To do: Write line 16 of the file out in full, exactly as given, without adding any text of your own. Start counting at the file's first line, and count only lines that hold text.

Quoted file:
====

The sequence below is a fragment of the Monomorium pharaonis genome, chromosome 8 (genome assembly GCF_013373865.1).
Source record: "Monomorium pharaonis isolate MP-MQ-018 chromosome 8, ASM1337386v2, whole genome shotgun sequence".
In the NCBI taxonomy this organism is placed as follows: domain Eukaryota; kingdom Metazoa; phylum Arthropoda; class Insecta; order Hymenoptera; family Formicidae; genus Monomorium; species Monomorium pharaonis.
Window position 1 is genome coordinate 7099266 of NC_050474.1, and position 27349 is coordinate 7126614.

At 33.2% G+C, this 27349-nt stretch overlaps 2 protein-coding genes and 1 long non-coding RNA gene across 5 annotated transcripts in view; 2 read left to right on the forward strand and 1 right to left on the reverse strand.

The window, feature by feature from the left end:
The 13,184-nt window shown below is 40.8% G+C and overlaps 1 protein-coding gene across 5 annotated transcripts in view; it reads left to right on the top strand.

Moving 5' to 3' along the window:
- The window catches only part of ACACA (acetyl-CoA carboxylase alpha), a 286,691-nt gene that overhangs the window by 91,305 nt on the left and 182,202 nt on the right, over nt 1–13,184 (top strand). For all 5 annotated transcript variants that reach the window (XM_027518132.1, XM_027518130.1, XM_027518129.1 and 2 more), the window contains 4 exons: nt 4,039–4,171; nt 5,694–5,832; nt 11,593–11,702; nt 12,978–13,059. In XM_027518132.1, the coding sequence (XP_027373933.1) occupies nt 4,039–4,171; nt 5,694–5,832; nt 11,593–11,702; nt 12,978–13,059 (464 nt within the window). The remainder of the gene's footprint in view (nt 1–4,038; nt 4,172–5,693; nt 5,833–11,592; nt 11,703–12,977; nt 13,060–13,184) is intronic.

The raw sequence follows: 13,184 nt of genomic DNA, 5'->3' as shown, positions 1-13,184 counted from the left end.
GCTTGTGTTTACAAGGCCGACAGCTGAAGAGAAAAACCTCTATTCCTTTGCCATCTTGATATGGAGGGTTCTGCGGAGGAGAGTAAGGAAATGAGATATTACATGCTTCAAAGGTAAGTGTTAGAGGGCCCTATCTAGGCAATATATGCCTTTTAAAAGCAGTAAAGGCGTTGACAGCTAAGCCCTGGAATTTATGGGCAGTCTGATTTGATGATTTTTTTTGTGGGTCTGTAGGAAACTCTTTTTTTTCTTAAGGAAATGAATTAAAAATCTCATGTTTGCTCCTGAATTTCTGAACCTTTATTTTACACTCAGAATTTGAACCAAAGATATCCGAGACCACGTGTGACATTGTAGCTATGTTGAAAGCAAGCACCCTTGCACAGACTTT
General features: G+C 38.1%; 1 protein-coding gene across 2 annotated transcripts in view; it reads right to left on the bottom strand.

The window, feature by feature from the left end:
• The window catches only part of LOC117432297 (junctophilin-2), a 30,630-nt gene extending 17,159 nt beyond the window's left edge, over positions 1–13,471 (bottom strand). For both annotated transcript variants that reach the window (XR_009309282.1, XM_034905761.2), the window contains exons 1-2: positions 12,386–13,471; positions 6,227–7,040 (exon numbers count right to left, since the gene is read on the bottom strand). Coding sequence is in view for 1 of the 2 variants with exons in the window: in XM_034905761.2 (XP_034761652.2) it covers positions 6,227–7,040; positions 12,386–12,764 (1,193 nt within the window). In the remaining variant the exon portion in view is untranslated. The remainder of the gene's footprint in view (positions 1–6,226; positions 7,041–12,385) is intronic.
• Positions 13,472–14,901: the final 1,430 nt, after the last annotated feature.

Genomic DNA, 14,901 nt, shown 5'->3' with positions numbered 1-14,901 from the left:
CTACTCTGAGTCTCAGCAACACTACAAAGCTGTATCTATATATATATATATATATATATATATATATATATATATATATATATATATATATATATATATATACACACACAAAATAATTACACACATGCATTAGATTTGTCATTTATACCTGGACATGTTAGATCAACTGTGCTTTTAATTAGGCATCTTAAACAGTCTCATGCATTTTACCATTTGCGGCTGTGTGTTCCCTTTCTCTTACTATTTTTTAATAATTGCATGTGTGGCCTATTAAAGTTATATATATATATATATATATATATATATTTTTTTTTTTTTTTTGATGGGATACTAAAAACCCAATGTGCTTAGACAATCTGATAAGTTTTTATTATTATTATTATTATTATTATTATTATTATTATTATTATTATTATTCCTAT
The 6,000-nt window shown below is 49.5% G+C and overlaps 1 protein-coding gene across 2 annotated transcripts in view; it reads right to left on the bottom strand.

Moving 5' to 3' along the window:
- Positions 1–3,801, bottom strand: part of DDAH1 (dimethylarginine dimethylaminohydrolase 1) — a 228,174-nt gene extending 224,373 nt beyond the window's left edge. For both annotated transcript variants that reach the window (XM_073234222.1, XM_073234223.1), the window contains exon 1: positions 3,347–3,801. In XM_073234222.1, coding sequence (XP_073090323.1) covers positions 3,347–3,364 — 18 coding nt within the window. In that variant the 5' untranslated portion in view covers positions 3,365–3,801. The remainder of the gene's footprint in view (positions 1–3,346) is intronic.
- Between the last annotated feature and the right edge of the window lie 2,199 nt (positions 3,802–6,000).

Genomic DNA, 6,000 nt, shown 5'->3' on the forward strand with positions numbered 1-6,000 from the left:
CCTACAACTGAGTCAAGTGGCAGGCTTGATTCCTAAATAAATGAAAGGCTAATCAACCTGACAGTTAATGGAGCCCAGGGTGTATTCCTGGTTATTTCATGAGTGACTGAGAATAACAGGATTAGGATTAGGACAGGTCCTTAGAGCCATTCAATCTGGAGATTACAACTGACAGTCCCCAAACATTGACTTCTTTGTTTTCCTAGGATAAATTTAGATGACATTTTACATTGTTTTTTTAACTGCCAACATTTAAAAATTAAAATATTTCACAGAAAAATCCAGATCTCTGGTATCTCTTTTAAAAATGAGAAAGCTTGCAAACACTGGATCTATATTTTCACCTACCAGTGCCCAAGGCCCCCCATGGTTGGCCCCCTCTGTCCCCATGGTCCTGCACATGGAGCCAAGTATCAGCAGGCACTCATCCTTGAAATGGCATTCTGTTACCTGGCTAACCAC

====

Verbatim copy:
Genomic DNA, 14,901 nt, shown 5'->3' with positions numbered 1-14,901 from the left: